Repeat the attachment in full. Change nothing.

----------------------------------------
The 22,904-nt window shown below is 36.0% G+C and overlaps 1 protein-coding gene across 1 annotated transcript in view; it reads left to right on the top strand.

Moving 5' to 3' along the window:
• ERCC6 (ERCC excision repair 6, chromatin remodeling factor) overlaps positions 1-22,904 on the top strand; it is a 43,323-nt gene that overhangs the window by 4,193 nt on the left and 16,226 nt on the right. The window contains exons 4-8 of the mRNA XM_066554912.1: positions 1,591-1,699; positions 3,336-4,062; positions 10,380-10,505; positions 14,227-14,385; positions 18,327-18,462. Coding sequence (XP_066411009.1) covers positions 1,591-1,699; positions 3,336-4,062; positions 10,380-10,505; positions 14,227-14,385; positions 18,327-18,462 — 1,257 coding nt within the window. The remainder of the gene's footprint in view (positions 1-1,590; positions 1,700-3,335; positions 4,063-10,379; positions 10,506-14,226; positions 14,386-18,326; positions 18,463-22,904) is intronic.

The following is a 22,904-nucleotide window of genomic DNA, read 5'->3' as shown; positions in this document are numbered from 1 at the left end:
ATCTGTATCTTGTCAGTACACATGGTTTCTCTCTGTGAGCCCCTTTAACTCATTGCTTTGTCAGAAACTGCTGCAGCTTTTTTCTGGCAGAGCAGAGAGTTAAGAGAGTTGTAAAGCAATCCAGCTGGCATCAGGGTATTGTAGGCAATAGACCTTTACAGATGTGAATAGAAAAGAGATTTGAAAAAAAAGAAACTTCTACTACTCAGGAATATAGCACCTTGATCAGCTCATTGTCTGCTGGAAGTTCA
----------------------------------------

The 22,904-nt window shown below is 36.0% G+C and overlaps 1 protein-coding gene across 1 annotated transcript in view; it reads left to right on the top strand.

Moving 5' to 3' along the window:
• ERCC6 (ERCC excision repair 6, chromatin remodeling factor) overlaps positions 1-22,904 on the top strand; it is a 43,323-nt gene that overhangs the window by 4,193 nt on the left and 16,226 nt on the right. The window contains exons 4-8 of the mRNA XM_066554912.1: positions 1,591-1,699; positions 3,336-4,062; positions 10,380-10,505; positions 14,227-14,385; positions 18,327-18,462. Coding sequence (XP_066411009.1) covers positions 1,591-1,699; positions 3,336-4,062; positions 10,380-10,505; positions 14,227-14,385; positions 18,327-18,462 — 1,257 coding nt within the window. The remainder of the gene's footprint in view (positions 1-1,590; positions 1,700-3,335; positions 4,063-10,379; positions 10,506-14,226; positions 14,386-18,326; positions 18,463-22,904) is intronic.

The following is a 22,904-nucleotide window of genomic DNA, read 5'->3' as shown; positions in this document are numbered from 1 at the left end:
ATCTGTATCTTGTCAGTACACATGGTTTCTCTCTGTGAGCCCCTTTAACTCATTGCTTTGTCAGAAACTGCTGCAGCTTTTTTCTGGCAGAGCAGAGAGTTAAGAGAGTTGTAAAGCAATCCAGCTGGCATCAGGGTATTGTAGGCAATAGACCTTTACAGATGTGAATAGAAAAGAGATTTGAAAAAAAAGAAACTTCTACTACTCAGGAATATAGCACCTTGATCAGCTCATTGTCTGCTGGAAGTTCA